Main Street's Parkside Candy gears up for Valentine’s Day


Donald McPhail, better known as “The Candy Man,” is an 80-year-old deliveryman at Parkside Candy, located on the corner of Main Street and Winspear Avenue. He says that even though his family thinks that he’s too old to be working, he couldn’t imagine himself doing anything else.

Making people happy is a perk of the profession.

“I was at the Southgate plaza two years ago and I saw this woman walking down the street with a baby carriage and two little ones beside her and I’m thinking, ‘She ain’t got no money to buy chocolate.’ So I went to her and I asked her really nicely, I said, ‘Do you mind if I put three chocolate buffalos in a bag for the kids?’ and she just lit up,” McPhail said.

Parkside Candy, located just down the street from South Campus, is currently preparing for their shortest season, but biggest day for sales of the year: Valentine’s Day. Phil Buffamonte, owner and president of Parkside Candy since 1981, said the store will sell most of its Valentine’s Day candy either Saturday or on Valentine’s Day itself on Sunday.

One of Parkside Candy’s more popular gifts for Valentines Day are their engraved chocolate hearts that customers can get their significant other’s name frosted onto. For those who don’t eat chocolate, the store also has fruity and gummy candies, and for those that don’t partake in sweets at all, Parkside Candy also serves sandwiches and soups every day.

Parkside Candy was established in Buffalo in 1927 and has had two different owners in its history. The store has five locations across Buffalo and although its website has helped expand its sales, owners say more people walk into the store than shop online.

McPhail said, “Walk any place in Buffalo and mention Parkside Candy and people know exactly what you’re talking about.”

But Buffamonte admits that the store doesn’t attract many college students from UB because students don’t really know about the store. He said that most of the store’s business comes from people who grew up in north Buffalo and come back for the holidays.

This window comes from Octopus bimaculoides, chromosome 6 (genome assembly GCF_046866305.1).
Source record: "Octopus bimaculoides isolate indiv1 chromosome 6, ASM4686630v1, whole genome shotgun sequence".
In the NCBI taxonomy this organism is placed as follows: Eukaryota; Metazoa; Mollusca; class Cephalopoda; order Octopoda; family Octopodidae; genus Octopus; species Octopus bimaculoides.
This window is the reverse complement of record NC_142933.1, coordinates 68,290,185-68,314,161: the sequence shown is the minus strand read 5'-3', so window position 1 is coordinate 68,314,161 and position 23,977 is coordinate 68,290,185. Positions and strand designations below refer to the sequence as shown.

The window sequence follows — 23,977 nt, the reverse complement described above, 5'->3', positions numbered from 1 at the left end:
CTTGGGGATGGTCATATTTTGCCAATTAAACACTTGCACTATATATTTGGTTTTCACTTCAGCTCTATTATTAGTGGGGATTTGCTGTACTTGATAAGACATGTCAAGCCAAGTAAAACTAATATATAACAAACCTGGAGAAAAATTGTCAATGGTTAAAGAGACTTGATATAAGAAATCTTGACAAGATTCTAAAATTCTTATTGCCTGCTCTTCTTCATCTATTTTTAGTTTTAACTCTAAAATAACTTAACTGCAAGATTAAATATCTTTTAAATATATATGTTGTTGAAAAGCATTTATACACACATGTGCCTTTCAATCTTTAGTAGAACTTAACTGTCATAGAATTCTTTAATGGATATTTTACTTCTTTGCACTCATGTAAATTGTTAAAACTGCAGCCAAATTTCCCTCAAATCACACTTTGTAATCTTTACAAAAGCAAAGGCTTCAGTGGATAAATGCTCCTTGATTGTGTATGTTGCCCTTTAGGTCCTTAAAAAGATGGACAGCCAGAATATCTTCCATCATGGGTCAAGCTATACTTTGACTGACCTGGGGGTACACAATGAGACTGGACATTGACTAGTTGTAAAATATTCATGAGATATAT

Connie Reynolds, secretary at Parkside Candy, said she has seen some students coming into the store recently for Valentine’s Day though. She said they most usually buy small pieces of candy for their significant others. She’s also seen a lot more male students come in to buy something for their girlfriend or a couple will walk in together to browse.

Buffamonte said Valentine’s Day hasn’t changed much over the years, other than customers are no longer buying big fancy decorated chocolate hearts anymore.

“Now they buy more of the smaller gift baskets and boxes of chocolate,” Buffamonte said.

“If you wanted somebody’s attention back in the day you could probably just buy somebody a chocolate rose and give it to them,” Reynolds said. “Now with the Internet I don’t even know what you would do.”

McPhail said that he never bought chocolate in his youth and that his wife of 58 years is “not too fussy on these holiday things like getting chocolate.”

“She doesn’t even eat chocolate,” he said.

Some student are finding other ways to show their significant other they’re appreciate for Valentine’s Day.

Whitney Cunz, a senior social sciences major, said her and her boyfriend of two years still haven’t spoken about what they are going to do for Valentine’s Day but, whatever it is, it’ll probably be small and personal.

Cunz said Valentine’s Day is less about superficial gestures like gifts and more about spending time with your loved ones. Last year Cunz and her boyfriend went to the Melting Pot, a fondue restaurant in Buffalo.

“Cunz said her and her boyfriend’s very first Valentine’s Day as a couple was in New York City. Because the couple was low on money, they decided to not buy each other gifts. They ate out at a restaurant and split the bill.

Since then, the couple has always tried to make time for each other in both grandiose and simple gestures.

Buffamonte said after Valentine’s Day there is still product left over that can’t be melted back down but is still quality chocolate. Parkside Candy will sometimes take the chocolate down to the city mission or different organizations like soup kitchens.

McPhail, who owned a lumber business before delivering candy for Parkside, said he enjoys working, even prefers it, to pursuing a life of luxury. He likes comfort and nice cars as much as the next guy, but McPhail said he’s a man of specific tastes.

“It about not just women though, its about men too,” McPhail said. “Money isn’t gonna buy you love. Its about the way you treat people.”

Tomas Oliver is a features desk editor and can be reached at